By Tim Kalinowski
Suffield’s aging infrastructure was very much in the spotlight at last Tuesday’s council meeting. Councillors heard of three separate instances of problems that needed remedying, and of the big dollar price tags attached to them.
The largest, by far, was the Suffield water distribution system and the water supply line coming out of CFB Suffield to the hamlet.
Councillors considered approval of two engineering studies on both at a cost of $93,000 for the supply system study and $628,000 for the distribution system study. The studies would be required to make both projects “tender ready” so the County could then look at pursuing grants for the work.
The actual work to fix up Suffield’s distribution system is estimated at $4,930,000, and the current supply line’s replacement from the base at an estimated $538,000.
Councillors debated the merits of financing both or either project at this time. Ultimately, council opted to fund the water distribution study only, and deferred until after next July on the water supply side of things.
Coun. Alf Belyea spoke for most on council on the issue.
“I’ve got an issue with (funding the supply study),” said Belyea, who represents Suffield on council. “We’ve got three years left on our contract with the base and I was speaking with the commander on Remembrance Day about this, and he said he doesn’t want us (our hamlet on base water). We are just a big liability to the base, eh? We are going to be getting a new base commander come July, and we’re going to be starting all over again.
“We can sink $600,000 into this line, but in three years if they say they don’t want us anymore we will have spent $600,000 for nothing.”
Cypress County’s Utilities supervisor Doran Jensen also emphasized to council if it was going to be one or the other, he would prefer to see the money spent on the engineering study for the hamlet’s distribution system; as that is where his main problems are.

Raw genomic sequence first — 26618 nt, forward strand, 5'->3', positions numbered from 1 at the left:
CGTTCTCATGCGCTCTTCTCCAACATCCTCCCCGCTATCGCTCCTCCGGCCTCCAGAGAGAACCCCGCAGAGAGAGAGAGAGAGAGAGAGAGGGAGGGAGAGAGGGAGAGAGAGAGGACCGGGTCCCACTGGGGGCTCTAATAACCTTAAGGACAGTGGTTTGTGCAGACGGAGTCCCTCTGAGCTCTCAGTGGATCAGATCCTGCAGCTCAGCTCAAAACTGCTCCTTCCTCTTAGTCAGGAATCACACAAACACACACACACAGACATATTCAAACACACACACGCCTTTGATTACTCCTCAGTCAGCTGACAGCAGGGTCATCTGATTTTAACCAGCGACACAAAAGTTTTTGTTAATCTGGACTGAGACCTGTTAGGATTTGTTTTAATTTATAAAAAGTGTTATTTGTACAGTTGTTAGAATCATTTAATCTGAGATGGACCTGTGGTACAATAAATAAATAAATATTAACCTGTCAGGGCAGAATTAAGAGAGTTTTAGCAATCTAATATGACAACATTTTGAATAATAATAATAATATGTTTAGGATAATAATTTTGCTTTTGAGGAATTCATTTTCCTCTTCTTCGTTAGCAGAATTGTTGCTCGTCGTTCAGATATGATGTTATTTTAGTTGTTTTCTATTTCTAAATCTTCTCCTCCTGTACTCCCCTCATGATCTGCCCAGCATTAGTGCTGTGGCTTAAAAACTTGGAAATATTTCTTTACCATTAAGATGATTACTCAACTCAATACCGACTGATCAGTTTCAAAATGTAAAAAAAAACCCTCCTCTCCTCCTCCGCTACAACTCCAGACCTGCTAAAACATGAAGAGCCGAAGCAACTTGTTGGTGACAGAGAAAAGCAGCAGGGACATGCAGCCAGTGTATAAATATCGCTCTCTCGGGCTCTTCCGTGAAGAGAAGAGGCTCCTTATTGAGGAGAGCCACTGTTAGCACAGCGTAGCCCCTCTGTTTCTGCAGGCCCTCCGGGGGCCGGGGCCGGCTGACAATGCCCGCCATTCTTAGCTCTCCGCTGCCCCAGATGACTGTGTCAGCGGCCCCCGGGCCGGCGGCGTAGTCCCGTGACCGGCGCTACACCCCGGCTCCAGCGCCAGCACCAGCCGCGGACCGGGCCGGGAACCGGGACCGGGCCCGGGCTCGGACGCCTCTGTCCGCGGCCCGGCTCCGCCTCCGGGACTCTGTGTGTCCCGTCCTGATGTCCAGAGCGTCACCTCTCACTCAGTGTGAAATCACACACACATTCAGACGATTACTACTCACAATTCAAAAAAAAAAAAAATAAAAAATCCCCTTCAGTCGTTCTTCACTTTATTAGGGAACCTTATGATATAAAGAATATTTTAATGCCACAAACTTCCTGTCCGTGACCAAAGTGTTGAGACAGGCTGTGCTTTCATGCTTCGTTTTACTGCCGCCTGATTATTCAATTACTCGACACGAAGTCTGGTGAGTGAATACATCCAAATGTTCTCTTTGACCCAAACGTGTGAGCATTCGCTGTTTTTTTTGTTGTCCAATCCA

“I have health concerns,” said Jensen, “because right now I can’t flush the lines properly. Sometimes the water there is orange. The distribution lines are in extremely poor shape.”
The orange colour is produced by rust from the eight inch cast iron pipe coming in from CFB Suffield, Jensen explained, and has significantly muddied the lines in the hamlet.
Jensen said with proper subsurface infrastructure and distribution lines in Suffield the water coming in from the base could be flushed properly and most problems could be fixed sufficiently enough until the county could work out its long-term supply needs for the community.
Coun. Ernest Mudie concurred with Jensen’s recommendation and expressed his own doubts about coming to a longer term agreement with the base.
“I think this is certainly the way to go,” agreed Coun. Ernest Mudie. “To spend money on a supply line from an uncertain source is ridiculous.”
Suffield’s water supply is heavily dependent on the outcome of negotiations for a long-term agreement with the base, or the eventual linking into a some kind of county-owned regional distribution line in the future.
There is still three years to go on the existing agreement with CFB Suffield for water supply to the hamlet.
A second infrastructure issue in Suffield also took up considerable time during council’s proceedings last Tuesday. County Health and Safety supervisor Tim Davies tabled his report on Suffield’s aging playground equipment.
In summary, Davies recommended all pieces of equipment be torn down and replaced as none complied with current health and safety standards.
The exception was the playground’s rigid “face” climber; which with a few safety improvements could be salvaged.
Councillors voted to allow the Suffield Community Rec. Association consider various options for replacement and come back to council with some sort of plan. Council has donated $50,000 for previous playground replacements in other county hamlets.
The final infrastructure need discussed for Suffield last Tuesday was the replacement of the roof on the community’s hall. The Suffield Community Rec. Association presented an estimate to council through Coun. Alf Belyea which put the cost of tinning the roof at $11,485. Council members unanimously agreed to pick up the bill for the work; to be paid for out of the county’s rec. fund.